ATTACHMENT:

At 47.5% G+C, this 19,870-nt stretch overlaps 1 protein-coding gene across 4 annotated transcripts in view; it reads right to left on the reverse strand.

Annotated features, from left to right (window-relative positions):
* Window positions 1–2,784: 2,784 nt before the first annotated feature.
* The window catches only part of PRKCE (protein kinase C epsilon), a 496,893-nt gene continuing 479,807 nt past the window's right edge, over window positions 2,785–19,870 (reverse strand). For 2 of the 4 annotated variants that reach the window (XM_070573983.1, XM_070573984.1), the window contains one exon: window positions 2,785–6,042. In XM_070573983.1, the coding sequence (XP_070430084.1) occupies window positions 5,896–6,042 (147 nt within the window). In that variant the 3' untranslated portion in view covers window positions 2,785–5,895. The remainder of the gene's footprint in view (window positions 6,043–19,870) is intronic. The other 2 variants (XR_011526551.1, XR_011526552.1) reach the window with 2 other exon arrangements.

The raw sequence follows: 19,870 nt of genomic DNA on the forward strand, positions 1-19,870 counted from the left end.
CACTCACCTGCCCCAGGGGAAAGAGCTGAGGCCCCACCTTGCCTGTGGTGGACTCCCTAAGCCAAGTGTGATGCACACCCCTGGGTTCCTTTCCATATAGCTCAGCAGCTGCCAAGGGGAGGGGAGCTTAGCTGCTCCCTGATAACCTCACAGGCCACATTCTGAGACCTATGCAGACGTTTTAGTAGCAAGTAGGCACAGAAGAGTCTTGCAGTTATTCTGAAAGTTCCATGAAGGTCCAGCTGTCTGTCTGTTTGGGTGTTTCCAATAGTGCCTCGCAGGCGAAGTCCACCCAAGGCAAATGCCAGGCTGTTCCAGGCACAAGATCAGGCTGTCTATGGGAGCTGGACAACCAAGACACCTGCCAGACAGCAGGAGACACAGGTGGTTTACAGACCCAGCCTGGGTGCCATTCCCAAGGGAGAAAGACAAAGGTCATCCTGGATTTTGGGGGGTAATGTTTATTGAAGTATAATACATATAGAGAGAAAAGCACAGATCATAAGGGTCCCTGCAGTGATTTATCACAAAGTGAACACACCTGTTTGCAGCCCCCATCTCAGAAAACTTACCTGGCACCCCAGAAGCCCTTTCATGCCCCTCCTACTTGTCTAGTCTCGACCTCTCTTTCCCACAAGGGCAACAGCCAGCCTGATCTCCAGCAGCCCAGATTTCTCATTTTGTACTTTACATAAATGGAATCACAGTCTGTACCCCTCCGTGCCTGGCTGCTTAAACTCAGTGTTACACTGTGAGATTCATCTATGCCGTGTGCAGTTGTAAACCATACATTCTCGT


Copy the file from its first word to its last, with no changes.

At 47.5% G+C, this 19,870-nt stretch overlaps 1 protein-coding gene across 4 annotated transcripts in view; it reads right to left on the reverse strand.

Annotated features, from left to right (window-relative positions):
* Window positions 1–2,784: 2,784 nt before the first annotated feature.
* The window catches only part of PRKCE (protein kinase C epsilon), a 496,893-nt gene continuing 479,807 nt past the window's right edge, over window positions 2,785–19,870 (reverse strand). For 2 of the 4 annotated variants that reach the window (XM_070573983.1, XM_070573984.1), the window contains one exon: window positions 2,785–6,042. In XM_070573983.1, the coding sequence (XP_070430084.1) occupies window positions 5,896–6,042 (147 nt within the window). In that variant the 3' untranslated portion in view covers window positions 2,785–5,895. The remainder of the gene's footprint in view (window positions 6,043–19,870) is intronic. The other 2 variants (XR_011526551.1, XR_011526552.1) reach the window with 2 other exon arrangements.

The raw sequence follows: 19,870 nt of genomic DNA on the forward strand, positions 1-19,870 counted from the left end.
CACTCACCTGCCCCAGGGGAAAGAGCTGAGGCCCCACCTTGCCTGTGGTGGACTCCCTAAGCCAAGTGTGATGCACACCCCTGGGTTCCTTTCCATATAGCTCAGCAGCTGCCAAGGGGAGGGGAGCTTAGCTGCTCCCTGATAACCTCACAGGCCACATTCTGAGACCTATGCAGACGTTTTAGTAGCAAGTAGGCACAGAAGAGTCTTGCAGTTATTCTGAAAGTTCCATGAAGGTCCAGCTGTCTGTCTGTTTGGGTGTTTCCAATAGTGCCTCGCAGGCGAAGTCCACCCAAGGCAAATGCCAGGCTGTTCCAGGCACAAGATCAGGCTGTCTATGGGAGCTGGACAACCAAGACACCTGCCAGACAGCAGGAGACACAGGTGGTTTACAGACCCAGCCTGGGTGCCATTCCCAAGGGAGAAAGACAAAGGTCATCCTGGATTTTGGGGGGTAATGTTTATTGAAGTATAATACATATAGAGAGAAAAGCACAGATCATAAGGGTCCCTGCAGTGATTTATCACAAAGTGAACACACCTGTTTGCAGCCCCCATCTCAGAAAACTTACCTGGCACCCCAGAAGCCCTTTCATGCCCCTCCTACTTGTCTAGTCTCGACCTCTCTTTCCCACAAGGGCAACAGCCAGCCTGATCTCCAGCAGCCCAGATTTCTCATTTTGTACTTTACATAAATGGAATCACAGTCTGTACCCCTCCGTGCCTGGCTGCTTAAACTCAGTGTTACACTGTGAGATTCATCTATGCCGTGTGCAGTTGTAAACCATACATTCTCGT